As for subsequent events, I hope that the Minister will not deny that the Export Credits Guarantee Department, not British Shipbuilders, could have stopped that contract with Mr. Johansen. He defaulted to the ECGD and the Department could have cross-defaulted the whole contract. If it had done that, either Mr. Johansen would have had to pay up and Sunderland would have continued to build the ferries for him, or he would have been out of it and somebody else could have come in.

We know that some of the inquiries have not been serious, but I understand that there have been sufficient serious inquiries about the ferries since British Shipbuilders cancelled the contract with Mr. Johansen. Nevertheless, every time somebody seriously proposes to buy any ferries, British Shipbuilders is scared off because Mr. Johansen threatens litigation again. The ECGD and the Department of Trade and Industry should have dealt with that. Sunderland would probably still be building ferries instead of facing the problems that it faces now. The Minister's predecessor was quite happy to allow the persecution of British Shipbuilders by that evil man from Denmark to continue so that it would provide an excuse for closing the yard.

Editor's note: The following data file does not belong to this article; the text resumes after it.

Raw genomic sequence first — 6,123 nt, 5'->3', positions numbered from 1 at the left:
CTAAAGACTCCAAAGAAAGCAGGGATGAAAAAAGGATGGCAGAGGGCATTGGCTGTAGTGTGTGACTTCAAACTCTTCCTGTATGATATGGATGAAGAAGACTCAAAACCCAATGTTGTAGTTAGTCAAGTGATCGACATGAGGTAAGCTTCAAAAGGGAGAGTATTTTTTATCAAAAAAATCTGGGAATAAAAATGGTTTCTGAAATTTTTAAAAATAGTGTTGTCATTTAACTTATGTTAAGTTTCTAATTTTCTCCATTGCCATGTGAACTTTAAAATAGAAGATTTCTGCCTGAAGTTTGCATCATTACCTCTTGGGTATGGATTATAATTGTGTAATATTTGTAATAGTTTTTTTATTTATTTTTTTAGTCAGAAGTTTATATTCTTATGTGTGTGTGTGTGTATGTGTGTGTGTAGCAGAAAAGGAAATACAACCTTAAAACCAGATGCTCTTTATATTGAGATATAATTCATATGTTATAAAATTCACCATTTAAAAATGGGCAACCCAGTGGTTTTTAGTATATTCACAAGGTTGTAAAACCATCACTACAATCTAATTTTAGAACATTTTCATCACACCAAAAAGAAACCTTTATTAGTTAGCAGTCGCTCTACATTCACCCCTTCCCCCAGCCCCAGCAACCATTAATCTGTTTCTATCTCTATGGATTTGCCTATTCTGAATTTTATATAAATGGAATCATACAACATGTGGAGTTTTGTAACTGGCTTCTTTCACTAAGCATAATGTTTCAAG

Despite the default on the ferries, there was the Cuban order. That was not an obscure order from a small island on the other side of the world with a different political system. In shipping terms, Cuba is a massive nation. It has one of the world's biggest fleets. Its fleet is expanding, and